THE chances of the Ulster Unionists and DUP forming a pact or even merging – a prospect given impetus when Peter Robinson and Sir Reg Empey both suffered electoral setbacks – now appear to be receding.
The DUP has said that Mr Robinson has its full support to remain as leader and now Sir Reg is to remain in post for about five months.
For there to be any realistic chance of unity, fresh leaders will almost certainly be required.
DUP supporters have little time for Sir Reg, an architect of the Good Friday Agreement, and Ulster Unionists recall Peter Robinson's
attempts to annihilate their party.
On top of that Sir Reg and two other Ulster Unionists are currently locked in legal dispute and could end up in court with Mr Robinson over a reference the DUP leader made to him during his interview with the BBC's Seamus McKee.
Supporters of unity concede that any pact for the Assembly elections – essentially to stop Martin McGuinness becoming First Minister – would have to be concluded long before the election to convince voters with any sort of unified message.
Otherwise it would risk being a repeat of the Rodney Connor failure in Fermanagh/South Tyrone, where the unionist unity candidate was selected just weeks ahead of the election. That saw 1,625 less voters back the unity candidate than backed the separate DUP and UUP candidates five years ago.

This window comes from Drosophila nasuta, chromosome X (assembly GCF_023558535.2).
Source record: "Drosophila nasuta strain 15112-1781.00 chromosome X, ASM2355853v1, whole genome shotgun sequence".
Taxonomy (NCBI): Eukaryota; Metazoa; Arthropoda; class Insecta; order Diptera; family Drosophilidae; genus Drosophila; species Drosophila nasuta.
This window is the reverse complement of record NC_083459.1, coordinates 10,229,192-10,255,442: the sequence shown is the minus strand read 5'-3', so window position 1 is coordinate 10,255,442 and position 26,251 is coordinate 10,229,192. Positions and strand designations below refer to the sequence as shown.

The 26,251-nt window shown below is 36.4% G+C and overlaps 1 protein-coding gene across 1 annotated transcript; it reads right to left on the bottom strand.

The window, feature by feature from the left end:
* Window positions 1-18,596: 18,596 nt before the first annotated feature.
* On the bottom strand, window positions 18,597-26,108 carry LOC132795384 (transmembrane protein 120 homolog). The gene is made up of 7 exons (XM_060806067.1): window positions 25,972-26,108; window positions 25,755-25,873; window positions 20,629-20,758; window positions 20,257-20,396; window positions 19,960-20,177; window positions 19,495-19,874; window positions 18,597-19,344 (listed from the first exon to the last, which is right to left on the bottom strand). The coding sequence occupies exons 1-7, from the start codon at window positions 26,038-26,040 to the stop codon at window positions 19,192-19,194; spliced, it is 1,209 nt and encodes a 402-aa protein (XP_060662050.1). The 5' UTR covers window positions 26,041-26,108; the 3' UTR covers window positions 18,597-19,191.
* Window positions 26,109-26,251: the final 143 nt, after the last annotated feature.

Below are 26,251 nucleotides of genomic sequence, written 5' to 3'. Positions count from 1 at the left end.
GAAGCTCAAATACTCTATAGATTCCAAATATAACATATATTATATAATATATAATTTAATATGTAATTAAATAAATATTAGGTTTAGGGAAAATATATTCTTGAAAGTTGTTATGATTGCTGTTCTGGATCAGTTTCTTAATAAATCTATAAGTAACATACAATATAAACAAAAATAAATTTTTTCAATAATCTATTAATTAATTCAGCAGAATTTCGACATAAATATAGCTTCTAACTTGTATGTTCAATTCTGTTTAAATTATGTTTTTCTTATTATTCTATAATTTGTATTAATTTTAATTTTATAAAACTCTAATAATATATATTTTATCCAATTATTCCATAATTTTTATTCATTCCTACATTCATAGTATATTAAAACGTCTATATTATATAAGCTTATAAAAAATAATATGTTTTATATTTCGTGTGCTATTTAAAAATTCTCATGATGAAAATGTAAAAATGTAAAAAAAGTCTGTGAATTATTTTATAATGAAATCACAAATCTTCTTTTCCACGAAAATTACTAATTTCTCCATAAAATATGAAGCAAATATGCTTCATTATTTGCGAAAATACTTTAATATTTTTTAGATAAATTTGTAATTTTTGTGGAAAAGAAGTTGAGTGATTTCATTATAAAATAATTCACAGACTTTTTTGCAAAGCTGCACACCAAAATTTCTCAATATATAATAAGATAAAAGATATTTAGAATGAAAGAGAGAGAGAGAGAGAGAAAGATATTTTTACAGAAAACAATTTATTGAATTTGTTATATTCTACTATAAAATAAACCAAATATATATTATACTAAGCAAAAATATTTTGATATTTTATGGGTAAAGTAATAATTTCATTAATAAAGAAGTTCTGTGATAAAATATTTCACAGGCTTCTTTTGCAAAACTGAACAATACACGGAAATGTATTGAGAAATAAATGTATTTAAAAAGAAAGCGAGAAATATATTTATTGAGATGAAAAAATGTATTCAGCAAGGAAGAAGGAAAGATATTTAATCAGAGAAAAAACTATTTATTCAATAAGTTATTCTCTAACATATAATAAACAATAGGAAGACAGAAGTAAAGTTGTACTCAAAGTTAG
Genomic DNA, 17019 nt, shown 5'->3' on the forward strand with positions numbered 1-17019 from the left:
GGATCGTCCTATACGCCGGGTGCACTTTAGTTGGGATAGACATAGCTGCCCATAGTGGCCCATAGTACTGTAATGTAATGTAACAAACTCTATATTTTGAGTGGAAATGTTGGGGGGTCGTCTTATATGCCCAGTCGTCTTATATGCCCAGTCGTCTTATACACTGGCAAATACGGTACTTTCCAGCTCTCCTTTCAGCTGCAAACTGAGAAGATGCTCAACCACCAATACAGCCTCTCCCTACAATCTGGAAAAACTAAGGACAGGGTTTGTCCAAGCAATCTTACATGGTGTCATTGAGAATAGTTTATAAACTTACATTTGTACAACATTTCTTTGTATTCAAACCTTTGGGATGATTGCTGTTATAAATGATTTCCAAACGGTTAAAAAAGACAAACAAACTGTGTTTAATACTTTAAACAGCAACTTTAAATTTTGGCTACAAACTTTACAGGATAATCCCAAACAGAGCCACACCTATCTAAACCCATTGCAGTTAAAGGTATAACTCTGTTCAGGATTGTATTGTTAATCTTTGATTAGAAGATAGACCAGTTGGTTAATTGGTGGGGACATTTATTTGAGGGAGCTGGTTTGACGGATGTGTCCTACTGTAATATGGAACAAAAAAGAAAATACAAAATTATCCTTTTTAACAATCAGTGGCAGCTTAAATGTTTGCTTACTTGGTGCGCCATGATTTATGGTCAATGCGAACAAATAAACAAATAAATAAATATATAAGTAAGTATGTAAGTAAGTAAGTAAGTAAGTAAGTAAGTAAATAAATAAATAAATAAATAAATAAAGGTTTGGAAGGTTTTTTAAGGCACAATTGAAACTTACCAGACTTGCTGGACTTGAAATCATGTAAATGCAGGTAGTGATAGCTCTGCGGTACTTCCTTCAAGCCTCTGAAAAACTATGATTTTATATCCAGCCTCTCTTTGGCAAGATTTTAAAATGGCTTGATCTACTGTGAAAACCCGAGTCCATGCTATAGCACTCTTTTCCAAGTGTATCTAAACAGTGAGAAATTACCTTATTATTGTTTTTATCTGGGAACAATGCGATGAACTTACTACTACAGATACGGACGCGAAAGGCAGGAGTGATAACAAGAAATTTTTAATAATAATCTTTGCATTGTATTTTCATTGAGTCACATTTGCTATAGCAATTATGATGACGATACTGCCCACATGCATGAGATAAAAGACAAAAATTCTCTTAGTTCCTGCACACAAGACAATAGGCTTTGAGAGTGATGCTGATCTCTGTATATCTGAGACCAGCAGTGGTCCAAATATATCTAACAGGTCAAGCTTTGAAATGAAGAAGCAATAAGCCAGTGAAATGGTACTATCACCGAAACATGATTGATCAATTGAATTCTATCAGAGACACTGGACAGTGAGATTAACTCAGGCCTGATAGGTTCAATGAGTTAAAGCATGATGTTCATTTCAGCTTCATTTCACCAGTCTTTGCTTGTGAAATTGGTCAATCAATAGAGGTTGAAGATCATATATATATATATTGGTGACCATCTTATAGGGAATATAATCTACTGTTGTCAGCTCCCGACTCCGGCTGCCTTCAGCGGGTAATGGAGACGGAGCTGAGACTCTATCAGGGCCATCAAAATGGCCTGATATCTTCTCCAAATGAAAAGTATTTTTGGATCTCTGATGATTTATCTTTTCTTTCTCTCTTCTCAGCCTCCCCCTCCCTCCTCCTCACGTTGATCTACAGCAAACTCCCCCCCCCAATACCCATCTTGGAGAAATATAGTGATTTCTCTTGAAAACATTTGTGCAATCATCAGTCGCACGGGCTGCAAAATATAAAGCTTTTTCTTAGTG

However, some Ulster Unionists are hopeful that the Conservatives will change the St Andrews legislation which now makes it possible for Sinn Fein to take the First Minister's position.
With the ear of Prime Minister David Cameron and Secretary of State
Owen Paterson, they believe that it may be possible to return to the original rules of the Good Friday Agreement which stated that the
First Minister came from the largest political designation – which is clearly unionist.
But if that does not happen it will face a formidable challenge from the DUP on the doorsteps in next year's election.
As one UUP figure admitted: "We will be saying 'It's the DUP's fault McGuinness can be First Minister because they changed the rules'. But they will be saying 'We are the only ones who can stop him being First
Minister', and that is very appealing."
On Saturday Sir Reg said he believed that next year's election could be "a sectarian headcount the like of which we have never seen before" if the issue is not settled.
The UUP leader and other party figures – even some of those supportive
of a pact – were sceptical about its chances of success.
Asked whether there would be a place for TUV leader Jim Allister within a single unionist party, Sir Reg said: "This is the problem with unionist unity – if your views go from the right of the TUV to the left of the PUP, how can everyone's views get into that room and it not just be a tribal thing?
"If you simply force people together because of some tribal thing it would already contain the seeds of its own destruction."
Whatever it eventually decides on the issue of unity, if the UUP is not to repeat the mixed messages of the last election campaign, it will
have to decide firmly whether it is for or against a pact with the DUP, rather than toying with both positions.